Reproductive susceptibility of prairie plants to habitat fragmentation

Year: 2012
Project Description:

Many plants in fragmented prairie habitat experience reproductive failure. Self-incompatibility (SI) is the trait that is most consistently associated with reproductive susceptibility to habitat fragmentation. Worldwide, it is estimated that about 60% of plant species have some kind of SI system. The tallgrass prairie is one of the most fragmented habitats in the world, but the proportion of prairie plants with SI is unknown. Also, we do not know the extent to which reproduction is susceptible to habitat fragmentation for most plant species. For this project you will determine the SI system (self-compatible or self-incompatible) in a sample of common plants in our study area. Experiments will be designed, in collaboration with the mentor, to test the reproductive susceptibility to habitat fragmentation of these species. Such experiments will involve pollen exclusion and pollen supplementation treatments. Research will occur in remnant prairies in our study site in western Minnesota.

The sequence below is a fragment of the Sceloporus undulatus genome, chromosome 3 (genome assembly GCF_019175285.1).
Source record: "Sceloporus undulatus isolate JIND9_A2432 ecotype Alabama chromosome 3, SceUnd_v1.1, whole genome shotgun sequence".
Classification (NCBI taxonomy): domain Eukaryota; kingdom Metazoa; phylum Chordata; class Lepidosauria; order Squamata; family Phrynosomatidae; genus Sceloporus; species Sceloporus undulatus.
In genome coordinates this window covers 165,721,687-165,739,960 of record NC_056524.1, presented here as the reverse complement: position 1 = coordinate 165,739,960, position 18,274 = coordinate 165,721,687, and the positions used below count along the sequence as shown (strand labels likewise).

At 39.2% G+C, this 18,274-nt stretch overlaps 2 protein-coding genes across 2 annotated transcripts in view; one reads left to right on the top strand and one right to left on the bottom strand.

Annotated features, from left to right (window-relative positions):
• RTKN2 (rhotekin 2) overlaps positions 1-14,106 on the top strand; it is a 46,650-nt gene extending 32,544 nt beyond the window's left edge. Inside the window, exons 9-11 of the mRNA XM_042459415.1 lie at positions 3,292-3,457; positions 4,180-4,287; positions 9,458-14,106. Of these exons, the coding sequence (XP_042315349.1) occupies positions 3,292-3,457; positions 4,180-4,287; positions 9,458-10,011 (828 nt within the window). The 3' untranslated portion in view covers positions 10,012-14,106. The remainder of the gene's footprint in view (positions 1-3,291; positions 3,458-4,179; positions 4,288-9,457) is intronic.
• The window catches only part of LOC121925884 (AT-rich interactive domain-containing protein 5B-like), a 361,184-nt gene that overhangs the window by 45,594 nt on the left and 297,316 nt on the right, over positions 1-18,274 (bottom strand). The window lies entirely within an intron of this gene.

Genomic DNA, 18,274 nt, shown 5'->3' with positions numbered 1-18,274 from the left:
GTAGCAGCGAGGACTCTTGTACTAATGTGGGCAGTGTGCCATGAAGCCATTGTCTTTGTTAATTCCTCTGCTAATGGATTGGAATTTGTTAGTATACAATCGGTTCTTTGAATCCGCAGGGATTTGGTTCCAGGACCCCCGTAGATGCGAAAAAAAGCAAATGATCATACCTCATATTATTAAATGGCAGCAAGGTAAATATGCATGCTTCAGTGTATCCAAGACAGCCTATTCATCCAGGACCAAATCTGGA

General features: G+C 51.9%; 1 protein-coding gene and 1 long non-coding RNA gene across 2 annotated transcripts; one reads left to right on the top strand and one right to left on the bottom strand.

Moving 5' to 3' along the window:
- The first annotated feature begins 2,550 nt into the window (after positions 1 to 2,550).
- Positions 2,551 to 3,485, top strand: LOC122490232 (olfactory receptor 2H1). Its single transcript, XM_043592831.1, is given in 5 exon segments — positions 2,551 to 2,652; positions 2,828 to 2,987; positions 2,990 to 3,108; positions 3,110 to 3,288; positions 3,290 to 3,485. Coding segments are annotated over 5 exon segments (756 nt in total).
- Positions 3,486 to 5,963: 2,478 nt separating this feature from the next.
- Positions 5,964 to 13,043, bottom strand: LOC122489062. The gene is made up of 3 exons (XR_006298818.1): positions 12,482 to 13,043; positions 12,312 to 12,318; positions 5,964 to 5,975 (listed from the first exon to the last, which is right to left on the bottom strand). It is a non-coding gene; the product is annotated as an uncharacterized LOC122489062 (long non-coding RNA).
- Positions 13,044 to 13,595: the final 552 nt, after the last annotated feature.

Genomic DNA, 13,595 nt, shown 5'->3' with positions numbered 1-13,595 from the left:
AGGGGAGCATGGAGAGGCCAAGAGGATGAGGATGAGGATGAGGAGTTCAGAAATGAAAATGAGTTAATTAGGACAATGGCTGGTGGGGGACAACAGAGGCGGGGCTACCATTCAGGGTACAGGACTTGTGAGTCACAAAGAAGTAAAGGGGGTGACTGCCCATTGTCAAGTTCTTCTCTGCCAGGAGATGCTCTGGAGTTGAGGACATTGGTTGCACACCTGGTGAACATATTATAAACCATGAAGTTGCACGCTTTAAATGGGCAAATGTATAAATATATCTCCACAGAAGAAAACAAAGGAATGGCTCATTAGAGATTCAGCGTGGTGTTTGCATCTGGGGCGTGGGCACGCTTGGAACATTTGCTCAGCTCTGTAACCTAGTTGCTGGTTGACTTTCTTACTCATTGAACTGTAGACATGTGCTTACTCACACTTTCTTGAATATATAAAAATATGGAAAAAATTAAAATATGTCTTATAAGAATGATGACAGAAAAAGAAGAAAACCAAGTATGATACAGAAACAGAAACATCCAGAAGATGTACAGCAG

For more information visit the Echinacea Project website: http://echinaceaProject.org/

Chicago Botanic Garden (2-3 wks) and field site in western Minnesota (7-8 wks)
Fieldwork Conditions:
Insects, Pollen,